Five guideline recommendations (supported by systematic reviews of high-quality randomised controlled trials) were examined for evidence of their implementation. These comprised smoking cessation, referral to pulmonary rehabilitation, influenza vaccination, long term oxygen use if hypoxaemic, and guideline based medication use.
Quantitative and qualitative methods and analysis were used to address the research questions. Ethical approval to conduct this study was obtained from the University of South Australia Human Research and Ethics Committee and the Royal Adelaide Hospital Human Ethics Committee prior to commencement.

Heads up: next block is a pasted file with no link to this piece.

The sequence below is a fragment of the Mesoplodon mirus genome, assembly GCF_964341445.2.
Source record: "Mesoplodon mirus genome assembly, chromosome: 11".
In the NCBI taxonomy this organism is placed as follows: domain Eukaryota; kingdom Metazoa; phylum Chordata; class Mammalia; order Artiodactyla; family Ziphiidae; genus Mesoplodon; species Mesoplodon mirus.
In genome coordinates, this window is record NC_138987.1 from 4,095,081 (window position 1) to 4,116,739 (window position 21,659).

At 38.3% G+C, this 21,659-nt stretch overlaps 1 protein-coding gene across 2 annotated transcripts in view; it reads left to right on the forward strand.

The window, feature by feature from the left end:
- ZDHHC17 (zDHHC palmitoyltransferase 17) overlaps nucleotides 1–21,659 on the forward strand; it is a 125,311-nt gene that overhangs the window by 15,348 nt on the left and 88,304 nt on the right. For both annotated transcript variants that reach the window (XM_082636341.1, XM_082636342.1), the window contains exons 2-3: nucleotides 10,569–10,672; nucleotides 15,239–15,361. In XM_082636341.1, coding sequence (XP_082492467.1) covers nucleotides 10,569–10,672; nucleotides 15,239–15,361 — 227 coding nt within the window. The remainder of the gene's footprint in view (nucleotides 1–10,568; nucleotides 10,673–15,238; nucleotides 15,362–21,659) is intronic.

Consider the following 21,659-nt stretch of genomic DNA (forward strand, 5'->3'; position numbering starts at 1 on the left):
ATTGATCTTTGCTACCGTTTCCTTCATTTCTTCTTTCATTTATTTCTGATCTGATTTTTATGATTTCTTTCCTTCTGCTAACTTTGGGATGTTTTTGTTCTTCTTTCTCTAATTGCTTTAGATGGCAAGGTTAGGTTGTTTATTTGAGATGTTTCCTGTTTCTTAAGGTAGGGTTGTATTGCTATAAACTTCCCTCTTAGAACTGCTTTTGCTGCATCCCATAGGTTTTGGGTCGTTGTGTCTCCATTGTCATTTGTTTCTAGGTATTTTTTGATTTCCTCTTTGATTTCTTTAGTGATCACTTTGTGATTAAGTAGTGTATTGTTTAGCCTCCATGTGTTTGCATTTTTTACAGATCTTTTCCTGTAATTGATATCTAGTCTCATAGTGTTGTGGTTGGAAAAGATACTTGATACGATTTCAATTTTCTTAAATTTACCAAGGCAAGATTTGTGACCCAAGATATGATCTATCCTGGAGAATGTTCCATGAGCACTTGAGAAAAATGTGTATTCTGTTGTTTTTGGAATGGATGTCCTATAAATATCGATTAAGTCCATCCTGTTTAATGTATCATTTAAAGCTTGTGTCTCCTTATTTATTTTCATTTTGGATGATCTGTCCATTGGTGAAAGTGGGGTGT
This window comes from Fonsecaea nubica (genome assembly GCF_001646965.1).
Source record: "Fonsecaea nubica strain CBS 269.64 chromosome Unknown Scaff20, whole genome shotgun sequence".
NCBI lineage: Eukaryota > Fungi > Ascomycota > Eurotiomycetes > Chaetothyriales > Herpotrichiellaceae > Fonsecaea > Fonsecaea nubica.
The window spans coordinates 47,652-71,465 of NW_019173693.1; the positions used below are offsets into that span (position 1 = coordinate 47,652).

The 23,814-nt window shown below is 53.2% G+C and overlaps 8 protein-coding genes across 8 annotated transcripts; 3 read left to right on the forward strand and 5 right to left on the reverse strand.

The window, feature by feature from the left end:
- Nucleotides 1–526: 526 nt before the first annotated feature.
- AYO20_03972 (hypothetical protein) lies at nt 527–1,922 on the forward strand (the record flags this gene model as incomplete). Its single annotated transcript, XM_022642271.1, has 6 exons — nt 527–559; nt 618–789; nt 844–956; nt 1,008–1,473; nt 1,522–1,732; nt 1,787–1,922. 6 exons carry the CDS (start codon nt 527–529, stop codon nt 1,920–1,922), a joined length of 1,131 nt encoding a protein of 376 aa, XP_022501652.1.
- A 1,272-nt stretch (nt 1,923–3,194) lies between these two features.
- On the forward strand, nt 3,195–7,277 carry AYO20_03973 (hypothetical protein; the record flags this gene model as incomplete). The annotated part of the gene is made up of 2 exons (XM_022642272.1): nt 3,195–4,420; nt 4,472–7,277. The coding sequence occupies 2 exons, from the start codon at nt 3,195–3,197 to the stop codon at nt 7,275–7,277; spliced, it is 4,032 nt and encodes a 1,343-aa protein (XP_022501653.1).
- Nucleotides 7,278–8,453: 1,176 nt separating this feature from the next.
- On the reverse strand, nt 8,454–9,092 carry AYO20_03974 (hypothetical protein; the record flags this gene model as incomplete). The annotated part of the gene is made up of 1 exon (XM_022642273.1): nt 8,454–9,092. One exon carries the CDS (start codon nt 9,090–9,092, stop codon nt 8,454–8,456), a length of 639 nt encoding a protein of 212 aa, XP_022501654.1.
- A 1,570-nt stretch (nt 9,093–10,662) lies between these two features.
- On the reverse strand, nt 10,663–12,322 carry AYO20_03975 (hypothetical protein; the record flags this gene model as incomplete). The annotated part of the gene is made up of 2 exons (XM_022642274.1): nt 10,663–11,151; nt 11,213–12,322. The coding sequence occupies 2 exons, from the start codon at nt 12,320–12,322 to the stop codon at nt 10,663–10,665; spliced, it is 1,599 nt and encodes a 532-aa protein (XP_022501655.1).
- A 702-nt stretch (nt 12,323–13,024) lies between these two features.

Patients admitted to a metropolitan tertiary hospital with a documented primary condition of exacerbation of COPD, were invited to participate. Patients were identified from daily hospital admission lists. Patients were excluded if they were non-English speaking, unable to provide written informed consent, or physically not well enough to participate. Informed consent was obtained from all patients prior to participation in the study. In this pilot study patient admissions over a two month period were examined, rather than a pre-determined sample size. It was anticipated this would be sufficient to provide useful information about recruitment rate, and highlight which guideline recommendations were poorly implemented (difference of at least 50% between highest and lowest implementation).